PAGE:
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Menschen für Menschen was founded by Karlheinz Böhm in 1981. The Foundation works closely with local communities, empowering people to improve their environment and develop Ethiopia through their own activity which, in turn, improves their standard of living. While the Foundation has had financial problems in the last few years, it is now ready to become more active and implement new projects. This year the Foundation plans to train 7,491 farmers in methods of managing land sustainably, build 20 schools for 20,000 students and construct clean water systems through 159 water points and one rural town’s water supply. The Foundation also plans to reduce the risk of preventable diseases by immunizing 32,600 children and 139,100 women in cooperation with government health institutions. To strengthen the economic and social status of women and increase their contribution to community development, credit associations, benefiting 5,014 members will be supported. Capital’s Eskedar Kifle spoke to Peter Renner, a member of the Foundation’s Board of Directors, about the organization’s rocky times, recovery and activities.
Capital: When did you join this organization?
Peter Renner: In November 2013. I am member of the Board of Directors which leads and runs the Foundation. The board consists of three people; my two colleagues are responsible for finances and legal administration issues. I am responsible for operational and project work.
Capital: What was your impression of the Foundation and its work in Ethiopia when you came on board?
Renner: During my first visit here I could see that work was conducted very professionally. Three things make Menschen für Menschen different from other NGO’s. When we go into remote areas we get the community’s input and encourage them to participate in projects. We don’t just go to a place and say we are giving you a school and so on. Talking to local people and finding out what they need is very important to us. Before we start anything we go to the place and start a conversation with administrators and other people to identify their needs. This is the basis for creating our operational plan. We work on five developmental pillars; sustainable land management, health, education, water, sanitation and hygiene (WASH) and human development. We are bringing different measurements together and organize them like clockwork. Finally, we commit to communities long term, usually for 15 years on average. These three points ensure our work is sustainable. We back this up with research conducted through independent assessments.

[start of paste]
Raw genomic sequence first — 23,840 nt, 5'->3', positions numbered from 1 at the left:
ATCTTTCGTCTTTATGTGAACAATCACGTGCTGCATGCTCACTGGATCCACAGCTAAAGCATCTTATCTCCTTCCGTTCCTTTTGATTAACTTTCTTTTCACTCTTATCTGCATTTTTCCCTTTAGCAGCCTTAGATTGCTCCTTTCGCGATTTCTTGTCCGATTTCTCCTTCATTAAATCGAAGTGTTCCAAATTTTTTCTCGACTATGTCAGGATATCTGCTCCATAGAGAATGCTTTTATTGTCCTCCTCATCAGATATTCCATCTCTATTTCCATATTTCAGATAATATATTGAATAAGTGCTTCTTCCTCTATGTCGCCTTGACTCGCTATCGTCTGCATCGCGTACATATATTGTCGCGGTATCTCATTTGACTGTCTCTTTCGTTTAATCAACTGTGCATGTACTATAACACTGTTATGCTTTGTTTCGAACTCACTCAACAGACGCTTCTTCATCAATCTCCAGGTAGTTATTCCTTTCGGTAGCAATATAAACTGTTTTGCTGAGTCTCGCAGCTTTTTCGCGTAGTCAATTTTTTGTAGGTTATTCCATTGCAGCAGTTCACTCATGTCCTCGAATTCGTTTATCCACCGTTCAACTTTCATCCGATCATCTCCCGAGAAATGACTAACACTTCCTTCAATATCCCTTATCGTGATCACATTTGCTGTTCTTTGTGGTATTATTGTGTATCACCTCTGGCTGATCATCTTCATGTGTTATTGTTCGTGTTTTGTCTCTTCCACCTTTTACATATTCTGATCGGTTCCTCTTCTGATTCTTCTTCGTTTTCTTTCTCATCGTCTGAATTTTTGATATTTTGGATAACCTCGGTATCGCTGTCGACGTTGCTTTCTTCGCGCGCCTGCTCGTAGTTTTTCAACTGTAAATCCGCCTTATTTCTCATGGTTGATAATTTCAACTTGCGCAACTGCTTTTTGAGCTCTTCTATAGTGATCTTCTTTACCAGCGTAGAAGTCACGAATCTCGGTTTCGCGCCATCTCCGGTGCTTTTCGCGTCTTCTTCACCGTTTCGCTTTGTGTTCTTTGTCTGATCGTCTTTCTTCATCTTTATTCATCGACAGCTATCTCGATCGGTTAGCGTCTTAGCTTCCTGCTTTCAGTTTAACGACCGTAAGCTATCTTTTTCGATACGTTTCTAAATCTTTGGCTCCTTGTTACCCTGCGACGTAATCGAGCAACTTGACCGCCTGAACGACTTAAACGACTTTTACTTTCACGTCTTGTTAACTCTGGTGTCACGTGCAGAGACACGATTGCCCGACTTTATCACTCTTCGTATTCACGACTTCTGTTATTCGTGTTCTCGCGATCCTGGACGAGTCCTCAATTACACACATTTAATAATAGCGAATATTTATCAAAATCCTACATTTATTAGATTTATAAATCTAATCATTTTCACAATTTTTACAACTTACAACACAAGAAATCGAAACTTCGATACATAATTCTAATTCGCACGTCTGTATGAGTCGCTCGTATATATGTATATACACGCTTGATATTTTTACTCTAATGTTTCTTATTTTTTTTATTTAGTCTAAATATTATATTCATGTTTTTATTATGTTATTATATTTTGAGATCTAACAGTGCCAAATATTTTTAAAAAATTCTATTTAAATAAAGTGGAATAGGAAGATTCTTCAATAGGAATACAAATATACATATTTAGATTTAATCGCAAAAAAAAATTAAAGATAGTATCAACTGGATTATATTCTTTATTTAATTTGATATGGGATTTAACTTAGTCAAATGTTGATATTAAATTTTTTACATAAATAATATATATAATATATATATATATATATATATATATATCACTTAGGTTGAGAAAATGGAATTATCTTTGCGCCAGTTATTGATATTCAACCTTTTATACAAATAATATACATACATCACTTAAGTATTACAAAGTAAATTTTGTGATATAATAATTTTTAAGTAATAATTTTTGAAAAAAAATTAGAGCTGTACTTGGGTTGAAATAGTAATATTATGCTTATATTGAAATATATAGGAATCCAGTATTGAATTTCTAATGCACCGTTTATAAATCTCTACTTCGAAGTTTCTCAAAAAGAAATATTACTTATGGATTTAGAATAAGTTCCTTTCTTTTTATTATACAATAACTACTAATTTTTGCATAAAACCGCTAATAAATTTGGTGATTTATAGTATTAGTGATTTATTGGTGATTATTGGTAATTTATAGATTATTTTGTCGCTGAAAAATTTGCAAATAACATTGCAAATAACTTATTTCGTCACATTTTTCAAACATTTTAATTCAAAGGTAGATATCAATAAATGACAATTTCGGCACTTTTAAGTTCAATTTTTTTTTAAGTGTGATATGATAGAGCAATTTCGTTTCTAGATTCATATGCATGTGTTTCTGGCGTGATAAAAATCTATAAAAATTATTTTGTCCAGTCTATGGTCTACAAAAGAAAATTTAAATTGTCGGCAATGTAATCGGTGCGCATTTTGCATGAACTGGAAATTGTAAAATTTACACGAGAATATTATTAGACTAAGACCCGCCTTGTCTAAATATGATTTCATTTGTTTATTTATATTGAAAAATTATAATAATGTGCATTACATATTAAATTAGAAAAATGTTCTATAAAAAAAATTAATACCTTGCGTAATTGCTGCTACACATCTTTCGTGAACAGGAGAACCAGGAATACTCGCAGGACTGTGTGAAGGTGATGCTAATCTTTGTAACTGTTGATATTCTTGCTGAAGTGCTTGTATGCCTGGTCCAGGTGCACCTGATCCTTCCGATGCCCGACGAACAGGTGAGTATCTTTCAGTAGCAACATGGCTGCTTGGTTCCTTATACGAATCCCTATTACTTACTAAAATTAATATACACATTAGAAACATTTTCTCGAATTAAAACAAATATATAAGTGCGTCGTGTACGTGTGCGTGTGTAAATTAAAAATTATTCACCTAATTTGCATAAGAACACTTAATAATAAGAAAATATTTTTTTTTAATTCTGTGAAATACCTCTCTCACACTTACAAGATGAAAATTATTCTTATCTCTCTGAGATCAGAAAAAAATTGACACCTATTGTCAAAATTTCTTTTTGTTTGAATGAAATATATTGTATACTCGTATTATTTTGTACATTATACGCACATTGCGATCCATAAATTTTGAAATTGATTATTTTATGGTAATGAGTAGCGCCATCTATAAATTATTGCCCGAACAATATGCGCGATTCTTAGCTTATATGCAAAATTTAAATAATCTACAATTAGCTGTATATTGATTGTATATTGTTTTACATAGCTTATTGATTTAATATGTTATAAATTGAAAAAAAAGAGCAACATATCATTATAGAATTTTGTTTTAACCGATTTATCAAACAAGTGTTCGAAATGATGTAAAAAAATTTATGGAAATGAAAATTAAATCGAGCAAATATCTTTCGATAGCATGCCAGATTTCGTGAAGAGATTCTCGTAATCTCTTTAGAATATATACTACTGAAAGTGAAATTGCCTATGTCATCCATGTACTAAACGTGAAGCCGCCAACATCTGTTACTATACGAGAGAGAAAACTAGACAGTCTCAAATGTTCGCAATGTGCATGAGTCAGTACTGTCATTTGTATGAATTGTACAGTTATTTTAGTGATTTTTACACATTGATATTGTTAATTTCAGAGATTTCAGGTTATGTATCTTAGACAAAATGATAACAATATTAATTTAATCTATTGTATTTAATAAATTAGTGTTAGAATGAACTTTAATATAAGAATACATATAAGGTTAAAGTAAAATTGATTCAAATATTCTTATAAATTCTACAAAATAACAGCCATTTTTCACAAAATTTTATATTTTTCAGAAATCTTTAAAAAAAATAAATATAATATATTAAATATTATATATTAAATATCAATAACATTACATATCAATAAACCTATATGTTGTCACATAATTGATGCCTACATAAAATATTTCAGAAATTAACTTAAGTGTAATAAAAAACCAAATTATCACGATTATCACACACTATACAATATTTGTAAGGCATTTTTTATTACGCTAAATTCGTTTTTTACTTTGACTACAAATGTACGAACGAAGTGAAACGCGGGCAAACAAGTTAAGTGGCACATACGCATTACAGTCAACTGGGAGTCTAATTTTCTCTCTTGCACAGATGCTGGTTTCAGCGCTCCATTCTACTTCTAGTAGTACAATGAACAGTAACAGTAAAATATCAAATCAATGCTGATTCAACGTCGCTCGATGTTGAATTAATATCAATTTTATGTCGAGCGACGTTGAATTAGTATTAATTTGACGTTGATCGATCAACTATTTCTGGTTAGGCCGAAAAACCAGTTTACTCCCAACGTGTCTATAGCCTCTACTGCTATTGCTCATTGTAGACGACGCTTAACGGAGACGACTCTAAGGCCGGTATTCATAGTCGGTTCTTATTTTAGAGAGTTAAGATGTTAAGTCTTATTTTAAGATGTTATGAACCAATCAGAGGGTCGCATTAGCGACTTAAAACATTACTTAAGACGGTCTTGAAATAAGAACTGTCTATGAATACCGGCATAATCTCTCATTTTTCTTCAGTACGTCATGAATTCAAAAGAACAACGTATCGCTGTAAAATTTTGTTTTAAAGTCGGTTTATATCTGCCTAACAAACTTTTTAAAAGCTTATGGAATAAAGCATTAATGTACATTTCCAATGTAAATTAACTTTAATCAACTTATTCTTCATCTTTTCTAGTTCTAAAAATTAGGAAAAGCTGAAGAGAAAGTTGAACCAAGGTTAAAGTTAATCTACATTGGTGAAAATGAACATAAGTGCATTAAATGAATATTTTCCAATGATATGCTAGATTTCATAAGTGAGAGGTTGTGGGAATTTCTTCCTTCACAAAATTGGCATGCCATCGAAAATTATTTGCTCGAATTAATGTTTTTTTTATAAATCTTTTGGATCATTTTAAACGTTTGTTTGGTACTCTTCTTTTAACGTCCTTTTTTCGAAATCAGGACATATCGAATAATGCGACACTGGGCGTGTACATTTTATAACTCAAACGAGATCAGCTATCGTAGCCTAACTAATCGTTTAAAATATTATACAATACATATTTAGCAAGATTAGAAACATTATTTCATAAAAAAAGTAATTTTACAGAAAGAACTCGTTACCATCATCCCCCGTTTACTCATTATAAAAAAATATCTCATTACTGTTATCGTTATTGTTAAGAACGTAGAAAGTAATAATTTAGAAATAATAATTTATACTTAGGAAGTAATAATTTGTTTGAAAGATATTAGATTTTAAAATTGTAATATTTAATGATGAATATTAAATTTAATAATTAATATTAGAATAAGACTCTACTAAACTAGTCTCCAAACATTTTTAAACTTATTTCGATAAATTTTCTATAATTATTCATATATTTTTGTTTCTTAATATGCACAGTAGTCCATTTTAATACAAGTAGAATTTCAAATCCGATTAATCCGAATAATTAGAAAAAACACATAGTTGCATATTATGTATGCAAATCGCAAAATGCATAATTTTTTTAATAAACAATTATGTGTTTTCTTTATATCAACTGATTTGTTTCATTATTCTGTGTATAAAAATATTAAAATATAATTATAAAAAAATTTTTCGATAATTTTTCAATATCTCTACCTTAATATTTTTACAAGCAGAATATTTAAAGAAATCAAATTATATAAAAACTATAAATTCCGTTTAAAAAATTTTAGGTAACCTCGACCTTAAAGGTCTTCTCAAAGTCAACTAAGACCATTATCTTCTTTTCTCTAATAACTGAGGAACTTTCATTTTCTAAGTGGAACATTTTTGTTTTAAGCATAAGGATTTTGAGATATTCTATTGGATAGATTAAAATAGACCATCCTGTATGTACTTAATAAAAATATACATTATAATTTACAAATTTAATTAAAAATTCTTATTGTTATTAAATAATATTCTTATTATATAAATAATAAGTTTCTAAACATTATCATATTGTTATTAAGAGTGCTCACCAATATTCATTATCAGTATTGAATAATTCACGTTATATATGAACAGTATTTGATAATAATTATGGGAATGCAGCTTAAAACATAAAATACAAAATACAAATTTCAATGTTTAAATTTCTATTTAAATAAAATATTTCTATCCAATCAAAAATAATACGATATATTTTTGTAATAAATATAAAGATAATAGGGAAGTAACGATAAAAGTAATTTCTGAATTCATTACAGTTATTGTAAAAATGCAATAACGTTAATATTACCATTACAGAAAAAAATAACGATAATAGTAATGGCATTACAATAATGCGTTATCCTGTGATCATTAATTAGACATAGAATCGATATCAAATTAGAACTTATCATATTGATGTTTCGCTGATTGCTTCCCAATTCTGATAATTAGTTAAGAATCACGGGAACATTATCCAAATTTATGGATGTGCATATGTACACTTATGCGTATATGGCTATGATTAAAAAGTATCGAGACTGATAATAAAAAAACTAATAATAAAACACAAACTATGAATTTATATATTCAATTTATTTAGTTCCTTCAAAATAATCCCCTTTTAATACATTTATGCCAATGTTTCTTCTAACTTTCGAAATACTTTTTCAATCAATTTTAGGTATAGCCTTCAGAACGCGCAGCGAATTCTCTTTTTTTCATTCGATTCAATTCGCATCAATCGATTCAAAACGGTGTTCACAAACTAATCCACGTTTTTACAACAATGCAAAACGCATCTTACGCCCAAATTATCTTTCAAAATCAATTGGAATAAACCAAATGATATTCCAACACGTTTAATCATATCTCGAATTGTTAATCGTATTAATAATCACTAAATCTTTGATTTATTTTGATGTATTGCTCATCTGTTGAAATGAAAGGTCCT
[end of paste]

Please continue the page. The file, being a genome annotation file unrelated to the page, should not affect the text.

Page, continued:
Capital: You said that you identify needs of communities before you start implementing projects. Do you also align your work with the Government’s national strategy such as the Growth and Transformation Plan?
Renner: Of course we do. We talk to every stakeholder, including the different bureaus for agriculture, education, WASH, religious leaders, associations and local people, when we create our operational plan.
Capital: The Foundation did have some problems for the last few years, especially with its finances. Can you confidently say now that this is behind you?
Renner: We have some indicators that give us confidence. Our income increased by 11 percent last year, this gives us a very strong sign that our donations will rise. We are in permanent discussions with our donor community, so out of the response from the discussions, we can predict they will come back to the Foundation.
If you have a founder like we had in Karlheinz Böhm and when that founder passes away, then it is always a critical situation for any organization, not only ours. But we did our homework. We knew that point would come, we prepared for it and when it came we adjusted the organization and administration to meet the organization’s needs. We did this successfully I would say.
Capital: What keeps donors coming back to you could also be that assuring them that the money that they give out is spent in only the designated area and not for something else. How do you make sure that happens, as there are generally issues with NGOs in that regard?
Renner: We are very transparent, first of all. We are monitoring our work and independent organizations are also monitoring our work. We communicate very frankly and we do not hide anything. We try to structure our work in a very transparent way and we always tell the people to come and see what we are doing.
We also have our own employees, we work with 730 people and this makes it possible to lower our administrative cost because we have a direct approach on how, when and where we work and we can directly monitor progress. When we do relief work we are doing it directly with our own people so I know how much money we are spending to buy grains for example and other things.
Capital: You said you work very closely with communities before, during and after implementing projects. Tell us what that experience has been like. For example, when you hand over a school to a community how well do they take care of it?
Renner: From time to time some problems arise but this is normal. If we see that there are issues, we speak to the people, community leaders, Woreda leaders and regional leaders very openly. We try to find a way to better the situation in a very direct way and in a short period of time.
What I can say so far is that we have always managed to solve issues in an effective way.